Interlinear translations: a must for understanding literature

Tuesday, February 05, 2013

I stumbled across a good example (pdf) of a literary critic who really could have used an interlinear translation (this one for example is one I know quite well, because I made it) when reading Demian. The paper makes the argument that Sinclair is in hell at the end of the book, and even uses the following to reinforce it:
As striking is the main character’s name: Sinclair. It would mean nothing special in German, but we have the benefit of being able to recognize the English “sin,” and perhaps also the French “clair,” “obviously.” Put together, we have Mr. “Plainly Sin.”
"It would mean nothing special in German". Well, except for the word Sinn (meaning), found pretty much everywhere in the book.

Er sucht nur das, was Sinn und Wert für ihn hat, was er braucht, was er unbedingt haben muß. 
Was für einen Sinn hat solche Reue zwei Schritt vom Grabe weg, ich bitte dich? 
Dann zeigen sie ihren Sinn, und sie haben alle Sinn.

To imagine that Sinclair somehow has something to do with an English word is beyond stretching it.

In the notes following the paper we find the following footnote:
Hermann Hesse, Demian (N.Y.: Bantam, 1966), trans. Michael Roloff and Michael Lebeck, p. 140. All citations from “Hesse” refer to this edition.
There's another problem there. This is the edition that translated Egel (leech) as angel:
It is obvious how many of them are fish or sheep, worms or angels, how many are ants, how many are bees
(this translation has not made the same mistake, BTW)

and had a great many other oddities. Sometimes I would find a sentence and even a whole paragraph simply untranslated, other times word usage that struck me as odd. I have no problems with a less than literal translation, but some of the phrasings used didn't seem to have any place:
Sie kennen jetzt den Ruf, und wann immer Sie jemand brauchen, der das Zeichen trägt, dann rufen Sie wieder!

became:
you know the call now and whenever you need someone who bears the sign, you can appeal to me.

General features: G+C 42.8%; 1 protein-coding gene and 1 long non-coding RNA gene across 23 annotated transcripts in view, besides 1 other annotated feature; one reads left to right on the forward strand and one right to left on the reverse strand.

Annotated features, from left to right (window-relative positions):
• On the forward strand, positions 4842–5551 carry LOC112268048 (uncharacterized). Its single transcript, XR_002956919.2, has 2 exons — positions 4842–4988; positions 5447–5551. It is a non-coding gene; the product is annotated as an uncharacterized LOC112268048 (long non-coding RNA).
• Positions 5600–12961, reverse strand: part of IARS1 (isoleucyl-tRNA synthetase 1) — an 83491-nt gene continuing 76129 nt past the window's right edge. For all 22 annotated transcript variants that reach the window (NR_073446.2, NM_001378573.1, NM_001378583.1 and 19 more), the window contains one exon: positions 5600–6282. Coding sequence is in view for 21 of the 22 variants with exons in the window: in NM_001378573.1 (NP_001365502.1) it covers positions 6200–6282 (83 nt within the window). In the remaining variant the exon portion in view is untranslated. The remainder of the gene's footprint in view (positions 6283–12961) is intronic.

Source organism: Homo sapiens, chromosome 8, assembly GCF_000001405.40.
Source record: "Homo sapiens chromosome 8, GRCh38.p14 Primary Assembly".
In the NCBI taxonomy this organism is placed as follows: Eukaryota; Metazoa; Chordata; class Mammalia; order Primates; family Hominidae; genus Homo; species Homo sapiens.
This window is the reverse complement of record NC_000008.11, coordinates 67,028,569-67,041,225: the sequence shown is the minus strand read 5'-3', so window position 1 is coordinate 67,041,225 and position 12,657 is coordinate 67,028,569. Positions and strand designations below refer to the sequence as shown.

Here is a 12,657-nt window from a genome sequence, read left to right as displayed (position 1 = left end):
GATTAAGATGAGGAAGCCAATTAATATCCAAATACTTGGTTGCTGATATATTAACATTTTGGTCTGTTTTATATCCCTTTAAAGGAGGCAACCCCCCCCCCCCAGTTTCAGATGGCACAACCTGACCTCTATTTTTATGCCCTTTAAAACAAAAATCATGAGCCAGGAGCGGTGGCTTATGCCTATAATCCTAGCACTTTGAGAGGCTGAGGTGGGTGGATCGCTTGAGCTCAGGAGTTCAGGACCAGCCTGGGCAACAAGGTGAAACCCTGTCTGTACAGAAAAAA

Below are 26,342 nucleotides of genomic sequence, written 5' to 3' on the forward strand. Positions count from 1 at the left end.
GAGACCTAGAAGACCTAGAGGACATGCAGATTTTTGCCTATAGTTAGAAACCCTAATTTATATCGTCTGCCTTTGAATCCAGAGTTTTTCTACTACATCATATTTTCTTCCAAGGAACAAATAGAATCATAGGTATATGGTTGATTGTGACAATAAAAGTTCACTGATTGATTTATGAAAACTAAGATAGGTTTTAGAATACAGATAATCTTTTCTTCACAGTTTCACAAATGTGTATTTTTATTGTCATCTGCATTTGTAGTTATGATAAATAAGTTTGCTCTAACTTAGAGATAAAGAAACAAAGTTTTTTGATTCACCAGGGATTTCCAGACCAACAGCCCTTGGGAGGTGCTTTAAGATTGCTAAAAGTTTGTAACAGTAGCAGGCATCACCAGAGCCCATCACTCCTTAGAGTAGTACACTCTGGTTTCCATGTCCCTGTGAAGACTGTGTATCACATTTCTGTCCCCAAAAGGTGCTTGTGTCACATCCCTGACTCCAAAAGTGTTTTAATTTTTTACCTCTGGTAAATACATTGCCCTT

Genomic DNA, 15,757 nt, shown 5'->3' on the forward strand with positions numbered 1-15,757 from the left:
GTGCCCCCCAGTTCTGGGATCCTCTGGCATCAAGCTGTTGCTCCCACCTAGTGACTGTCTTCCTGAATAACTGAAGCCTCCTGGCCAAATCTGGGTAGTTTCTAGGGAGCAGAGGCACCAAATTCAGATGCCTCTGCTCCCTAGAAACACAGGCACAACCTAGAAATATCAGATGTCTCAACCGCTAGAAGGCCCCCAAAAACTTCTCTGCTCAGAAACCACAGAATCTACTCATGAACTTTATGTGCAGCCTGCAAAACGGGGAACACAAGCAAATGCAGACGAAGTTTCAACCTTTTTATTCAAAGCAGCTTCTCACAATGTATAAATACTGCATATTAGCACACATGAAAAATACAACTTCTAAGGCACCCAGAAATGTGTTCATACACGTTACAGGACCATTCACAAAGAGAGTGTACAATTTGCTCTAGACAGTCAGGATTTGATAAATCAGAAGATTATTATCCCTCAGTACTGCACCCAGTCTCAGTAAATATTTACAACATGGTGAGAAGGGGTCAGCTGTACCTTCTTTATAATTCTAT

Why "appeal to me"? The original doesn't even specify who Sinclair is supposed to call to, nor does the word "appeal" carry the same strength and directness as rufen. The translation also makes it look like Sinclair needs to somehow use Frau Eva to call somebody (when you need someone...appeal to me).

One example of a missing sentence:
Die Türe ging auf und Frau Eva kam herein. “Da sitzet ihr beieinander! Kinder, ihr werdet doch nicht traurig sein?"

The door opened to let in Frau Eva. "You're not feeling sad, I hope."

That translation is barely acceptable as a book to read on its own, and as a tool for literary criticism it's even worse. In fact, it takes the typo I first mentioned above and runs with it:

Pistorius tells Sinclair at one point, in a seeming offhand way, that he might encounter angels at any time: 
“You wouldn’t consider all the bipeds you pass on the street human beings simply because they walk upright and carry their young in their bellies nine months! It is obvious how many of them are fish or sheep, worms or angels, how many are ants, how many are bees!” (Hesse, p. 89). 
Unless it is a knowing aside to the audience, the reference to angels here is anomalous. All the other cited beings are animal, subhuman, unflattering. So, given the two candidates Demian and Pistorius, it seems it is Pistorius who speaks in the voice of angels. Demian, interestingly, does not appear in the “Jacob Wrestling” chapter, perhaps another deliberate though subtle clue to his identity. He is not an angel. He is something very different from an angel.
That's quite the conclusion to draw from a single typo.

An interlinear translation is far superior for literary criticism for two major reasons:

1) We cannot expect every literary critic to intimately know the original language of each and every classic, but at least we can show the original and make it easy to look words up. Even without knowing German, an interlinear translation would have made it obvious that Hesse has used the word Sinn a great many times, and no, it does not mean sin.
2) Any mistakes in translation are that much more easily identified.

How literal a translation should be will depend on the goal of the translator. One geared for a student could be even more literal than mine (complete with different colours and marks for grammatical genders and cases), while one for literary criticism would probably be a bit less literal.

At the same time, I still enjoyed reading this paper. Encountering such an odd and mistaken interpretation of the book is still something new.

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